Atlanta Technical College, a unit of the Technical College System of Georgia, provides lifelong educational opportunities and experiences through academic and innovative career preparation, service learning, and multiple program delivery modalities that lead to technical certificates, diplomas, and associate degrees and make student development and success possible in a competitive global economy.
The mission of Atlanta Technical College is composed within the philosophical framework of the Technical College System of Georgia.
It is reviewed and approved annually by the faculty, staff, administration and the Board of Directors
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The vision of Atlanta Technical College is to transform the lives of students, faculty and staff to positively impact the institution and the community.
Atlanta Technical College’s core values complement the Technical College System of Georgia belief system.
Tracing its origin through six decades, Atlanta Technical College has grown from fairly modest beginnings. Atlanta Technical College was established as Smith-Hughes Vocational School at 232 Pryor Street, and first enrolled adults in vocational education in 1945 following World War II. The school was moved in 1964 to Smith High School at 535 Hill Street and renamed Hoke Smith Technical Institute. At that time, about 24 occupational programs were offered. Federal funding for vocational education in the late 1960s promoted the concept of area vocational technical schools.
In 1953, the Northside extension campus, Tuxedo Center, was opened at 4191 Northside Drive in northwest Atlanta. In 1967, the school was reorganized as Atlanta Area Technical School and was moved to its current southwest campus, enrolling its first students in the new facilities in January 1968. The Child Care Center and Ferguson Hall Annex were completed the same year. In 1997, the school’s name was changed to Atlanta Technical Institute, and the institution became part of the Georgia Department of Technical and Adult Education.
In June 1999, Atlanta Technical Institute completed a $1.3 million renovation of its south entrance facade. The renovation provided covered walks and outdoor seating plazas. On July 1, 2000, the name was changed to Atlanta Technical College. In 2007, the college acquired use of the property at 1520 Metropolitan Parkway, adjacent to main campus, through the Atlanta Technical College Foundation, Inc. The facility at that location currently houses the Atlanta Technical College Institute for Males. The $14 million Brenda Watts Jones Allied Health and Technology Complex opened in the fall of 2010. In August 2012, the college completed a $4.8 million renovation of a new 36,000 square foot state-of-the-art library, testing center, and facility department hub.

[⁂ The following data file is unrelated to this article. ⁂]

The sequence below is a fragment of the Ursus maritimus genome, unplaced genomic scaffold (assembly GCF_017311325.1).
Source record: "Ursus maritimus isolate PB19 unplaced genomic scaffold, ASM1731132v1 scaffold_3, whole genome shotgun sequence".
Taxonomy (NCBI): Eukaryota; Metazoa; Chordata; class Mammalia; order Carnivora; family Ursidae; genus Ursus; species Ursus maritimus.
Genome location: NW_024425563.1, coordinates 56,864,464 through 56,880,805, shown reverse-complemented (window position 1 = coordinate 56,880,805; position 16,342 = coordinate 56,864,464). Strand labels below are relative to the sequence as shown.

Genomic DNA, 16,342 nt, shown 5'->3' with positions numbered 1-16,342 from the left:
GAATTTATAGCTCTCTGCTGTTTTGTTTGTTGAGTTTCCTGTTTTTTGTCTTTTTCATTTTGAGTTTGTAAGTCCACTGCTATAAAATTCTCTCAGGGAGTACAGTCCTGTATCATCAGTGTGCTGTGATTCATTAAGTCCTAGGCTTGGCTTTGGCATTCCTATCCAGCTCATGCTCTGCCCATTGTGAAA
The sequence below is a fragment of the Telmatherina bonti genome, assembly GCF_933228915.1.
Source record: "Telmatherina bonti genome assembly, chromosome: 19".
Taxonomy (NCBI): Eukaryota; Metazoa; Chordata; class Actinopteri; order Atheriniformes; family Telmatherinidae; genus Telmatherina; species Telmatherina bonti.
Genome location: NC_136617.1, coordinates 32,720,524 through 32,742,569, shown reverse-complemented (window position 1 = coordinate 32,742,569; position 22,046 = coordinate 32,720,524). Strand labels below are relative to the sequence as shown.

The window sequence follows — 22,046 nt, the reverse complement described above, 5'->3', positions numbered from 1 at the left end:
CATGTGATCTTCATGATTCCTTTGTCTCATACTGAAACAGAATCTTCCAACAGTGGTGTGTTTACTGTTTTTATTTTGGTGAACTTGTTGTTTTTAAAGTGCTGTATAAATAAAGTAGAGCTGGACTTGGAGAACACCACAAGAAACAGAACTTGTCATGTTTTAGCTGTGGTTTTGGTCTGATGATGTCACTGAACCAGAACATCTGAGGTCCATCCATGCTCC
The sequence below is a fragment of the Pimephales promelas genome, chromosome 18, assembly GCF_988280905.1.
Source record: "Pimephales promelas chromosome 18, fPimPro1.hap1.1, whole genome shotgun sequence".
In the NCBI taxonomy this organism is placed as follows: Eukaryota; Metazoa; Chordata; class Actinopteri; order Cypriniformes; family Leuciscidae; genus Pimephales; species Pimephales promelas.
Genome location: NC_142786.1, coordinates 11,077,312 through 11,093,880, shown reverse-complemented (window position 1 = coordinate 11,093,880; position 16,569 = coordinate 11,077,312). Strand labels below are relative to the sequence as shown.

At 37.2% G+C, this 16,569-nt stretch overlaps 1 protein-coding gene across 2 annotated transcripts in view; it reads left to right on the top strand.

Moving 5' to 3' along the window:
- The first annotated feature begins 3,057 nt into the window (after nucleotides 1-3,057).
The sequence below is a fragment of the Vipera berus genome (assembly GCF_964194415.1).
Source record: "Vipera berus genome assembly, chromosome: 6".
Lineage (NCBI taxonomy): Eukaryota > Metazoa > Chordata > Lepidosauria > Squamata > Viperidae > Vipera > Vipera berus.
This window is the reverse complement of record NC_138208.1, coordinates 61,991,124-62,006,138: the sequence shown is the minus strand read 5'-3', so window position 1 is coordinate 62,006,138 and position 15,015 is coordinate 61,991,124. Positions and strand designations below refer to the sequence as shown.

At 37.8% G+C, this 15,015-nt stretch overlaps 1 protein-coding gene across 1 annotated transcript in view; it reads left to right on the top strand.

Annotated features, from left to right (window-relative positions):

Accredited by the Southern Association of Colleges and Schools (SACS) and with an average semester enrollment of 4,800 students, Atlanta Tech offers associate degrees, diploma programs, technical certificates of credit, and continuing education short-term courses. In addition to day and evening class schedules, hybrid schedules and online courses are also offered. Additionally, Atlanta Technical College, through its Economic Development Division, develops customized courses for business and industry.
Atlanta Technical College has produced seven state GOAL (Georgia Occupational Award of Leadership) winners and four state PRIDE (Performance Recognition Indicating Demonstrated Excellence) winners. GOAL is the highest award given to outstanding technical students in Georgia. In addition to having an excellent track record in producing winners in state competitions, Atlanta Technical College is proud of the students who also excel in regional and national competitions representing student associations and organizations. In 2007, Washington Monthly magazine named Atlanta Technical College “America’s Best Community College, and the college was recognized by the Technical College System of Georgia with the Perdue Award for Technical College of the Year in 2012.
Atlanta Technical College provides an exceptional education to a diverse group of students, representing ethnic groups from around the world, younger and older people, high school and college graduates, persons with special needs, and persons with varied backgrounds, academic requirements, and interests. Women are enrolled in nontraditional programs such as automotive technology, maintenance technology, carpentry, and welding and joining technology.